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Tuesday, January 04, 2011

Chrome Extensions: One Year Later

chrome-logo9About a year ago I wrote a few articles about my experiences with Google Chrome, and more specifically extensions and whether they made it worth making the switch from Internet Explorer.  I’ve always been open to trying different web browsers, but have always ended up going back to IE as I’ve just found it works.  I’ve never got the whole Firefox thing, I have always felt it to be something for people that are anti-Microsoft for the sake of it.  The closest I came to giving up IE was many moons ago when I tried Opera with tabbed browsing (before Firefox made it popular), but at the time too many websites were built for IE and didn’t work properly in other browsers, so I ended up back with IE.  Google Chrome is different. Ever since giving it a go I haven’t looked back and now do the majority of my browsing using Chrome. The only exception is with some online banking where Chrome isn’t supported.  So after a year of playing around with various extensions, which ones have I come to rely on in Chrome.

I’ll start off with the staple Google Apps of Gmail, Calendar and Docs. For these I am using something relatively new to Chrome, the Chrome Webstore. Here I added the Apps for Gmail, Calendar and Docs to Chrome.  The term apps is used loosely in this case as they are little more than bookmarks, except that from the Chrome homepage you can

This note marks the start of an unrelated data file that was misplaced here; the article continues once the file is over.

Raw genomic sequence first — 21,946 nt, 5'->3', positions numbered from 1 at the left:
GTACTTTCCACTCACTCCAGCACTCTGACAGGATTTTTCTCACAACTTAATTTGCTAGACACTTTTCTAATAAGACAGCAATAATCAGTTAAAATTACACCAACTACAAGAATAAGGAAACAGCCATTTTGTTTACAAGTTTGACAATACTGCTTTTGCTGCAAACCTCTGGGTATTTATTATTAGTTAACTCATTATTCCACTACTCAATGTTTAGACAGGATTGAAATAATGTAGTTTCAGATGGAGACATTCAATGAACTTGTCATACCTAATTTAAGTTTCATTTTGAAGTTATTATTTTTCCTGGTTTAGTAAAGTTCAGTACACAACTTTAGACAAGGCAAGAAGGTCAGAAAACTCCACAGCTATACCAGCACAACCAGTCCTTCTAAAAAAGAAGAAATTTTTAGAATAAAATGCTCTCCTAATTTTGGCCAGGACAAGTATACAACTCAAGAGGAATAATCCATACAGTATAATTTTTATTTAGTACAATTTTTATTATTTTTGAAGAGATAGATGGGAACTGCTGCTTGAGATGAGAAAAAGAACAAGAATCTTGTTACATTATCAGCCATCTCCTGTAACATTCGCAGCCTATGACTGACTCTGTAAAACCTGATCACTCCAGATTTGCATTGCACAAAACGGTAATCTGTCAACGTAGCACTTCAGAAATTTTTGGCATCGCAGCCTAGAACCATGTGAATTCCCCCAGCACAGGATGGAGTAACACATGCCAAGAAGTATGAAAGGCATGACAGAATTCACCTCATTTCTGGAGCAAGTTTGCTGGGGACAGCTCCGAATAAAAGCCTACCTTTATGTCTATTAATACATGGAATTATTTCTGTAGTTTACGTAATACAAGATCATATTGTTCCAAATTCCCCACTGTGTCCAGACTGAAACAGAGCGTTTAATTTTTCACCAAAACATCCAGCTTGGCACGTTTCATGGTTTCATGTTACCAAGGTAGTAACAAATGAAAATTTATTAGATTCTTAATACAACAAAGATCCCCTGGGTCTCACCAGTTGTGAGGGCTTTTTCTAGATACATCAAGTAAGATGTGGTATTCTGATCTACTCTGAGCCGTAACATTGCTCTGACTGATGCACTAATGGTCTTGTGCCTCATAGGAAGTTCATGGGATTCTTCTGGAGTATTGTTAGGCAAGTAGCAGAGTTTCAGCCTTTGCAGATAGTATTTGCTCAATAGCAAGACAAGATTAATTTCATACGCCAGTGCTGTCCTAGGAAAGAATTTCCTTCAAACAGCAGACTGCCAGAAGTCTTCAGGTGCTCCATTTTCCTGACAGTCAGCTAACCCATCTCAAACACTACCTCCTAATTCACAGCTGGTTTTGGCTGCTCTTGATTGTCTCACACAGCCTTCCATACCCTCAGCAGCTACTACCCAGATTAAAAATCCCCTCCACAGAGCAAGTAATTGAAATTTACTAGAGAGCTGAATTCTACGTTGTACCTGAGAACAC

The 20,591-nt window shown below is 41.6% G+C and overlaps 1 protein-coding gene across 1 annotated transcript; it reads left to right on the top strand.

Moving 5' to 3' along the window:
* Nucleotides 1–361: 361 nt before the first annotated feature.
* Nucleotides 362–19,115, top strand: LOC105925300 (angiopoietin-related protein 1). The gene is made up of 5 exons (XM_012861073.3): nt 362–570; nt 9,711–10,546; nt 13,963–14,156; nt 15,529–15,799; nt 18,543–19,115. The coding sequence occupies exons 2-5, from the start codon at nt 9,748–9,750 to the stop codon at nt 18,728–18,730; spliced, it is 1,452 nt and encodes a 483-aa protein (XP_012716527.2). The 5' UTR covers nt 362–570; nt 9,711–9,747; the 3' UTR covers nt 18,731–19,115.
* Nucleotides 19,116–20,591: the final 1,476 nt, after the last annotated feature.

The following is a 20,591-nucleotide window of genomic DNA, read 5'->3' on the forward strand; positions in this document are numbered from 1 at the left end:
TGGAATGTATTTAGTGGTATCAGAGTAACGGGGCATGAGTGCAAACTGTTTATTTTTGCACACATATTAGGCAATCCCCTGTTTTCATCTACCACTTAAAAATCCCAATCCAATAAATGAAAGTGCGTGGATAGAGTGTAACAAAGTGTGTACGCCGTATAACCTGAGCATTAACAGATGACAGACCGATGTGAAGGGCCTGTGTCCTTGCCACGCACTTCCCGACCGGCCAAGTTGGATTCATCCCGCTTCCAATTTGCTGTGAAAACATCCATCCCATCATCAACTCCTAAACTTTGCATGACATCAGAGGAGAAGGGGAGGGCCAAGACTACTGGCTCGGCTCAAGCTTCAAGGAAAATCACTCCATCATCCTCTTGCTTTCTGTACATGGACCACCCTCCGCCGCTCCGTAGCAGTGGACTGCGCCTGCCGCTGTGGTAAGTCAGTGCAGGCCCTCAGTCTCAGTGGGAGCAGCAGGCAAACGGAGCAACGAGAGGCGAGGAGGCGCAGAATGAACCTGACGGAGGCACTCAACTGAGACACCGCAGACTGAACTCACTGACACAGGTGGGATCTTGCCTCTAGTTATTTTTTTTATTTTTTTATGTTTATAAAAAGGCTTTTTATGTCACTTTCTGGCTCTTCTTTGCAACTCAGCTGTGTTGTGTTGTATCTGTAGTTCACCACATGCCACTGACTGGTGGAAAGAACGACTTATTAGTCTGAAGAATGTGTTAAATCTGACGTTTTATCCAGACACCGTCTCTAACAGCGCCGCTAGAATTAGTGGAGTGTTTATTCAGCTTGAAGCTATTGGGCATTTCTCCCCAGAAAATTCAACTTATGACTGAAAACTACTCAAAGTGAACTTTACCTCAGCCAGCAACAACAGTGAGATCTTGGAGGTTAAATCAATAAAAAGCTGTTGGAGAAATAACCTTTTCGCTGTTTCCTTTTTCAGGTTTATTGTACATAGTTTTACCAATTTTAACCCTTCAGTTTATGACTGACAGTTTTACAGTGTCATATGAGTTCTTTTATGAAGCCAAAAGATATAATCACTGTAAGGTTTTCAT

set them to open as “pinned tabs”.  These tabs are, as the name suggests pinned in Chrome and automatically open when you launch Chrome. They also leave a smaller footprint by showing just an icon at in the tab, while any other tabs you open can still hold the full description.  To complement these I use Gmail Notifier to let me know when I have anything new in my inbox. Not only does it show me how many unread items I have in my inbox, it also now supports desktop notifications, so when I get any mail I can see who its from and an overview of what its about, which can save time going to my inbox when an email isn’t that important. For Calendar I find Google Calendar Checker does the job. Its simple, showing how long until your next appointment or event, while hovering the mouse over the extension icon tells you what the event is. Basic yes, but with the Calendar tab always open its all I really need.

For social networking Facebook for Google Chrome happily deals with most of my Facebook needs. Quick and easy to see status updates while if unobtrusively lets you know if you have any notifications.  For Twitter I use Chrowety. Here you have the choice of either the icon showing you any new tweets or messages or getting desktop alerts if you prefer. Personally I have the desktop alerts off, as if you are trying to do other things they can start to get a bit in the way if you are getting a lot of new tweets from people you follow.  I have started to notice an annoying bug recently when, that if I get any mentions or direct messages it incorrectly reports these. Disabling then re-enabling fixes it, but if it continues I may look elsewhere for my Twitter fix.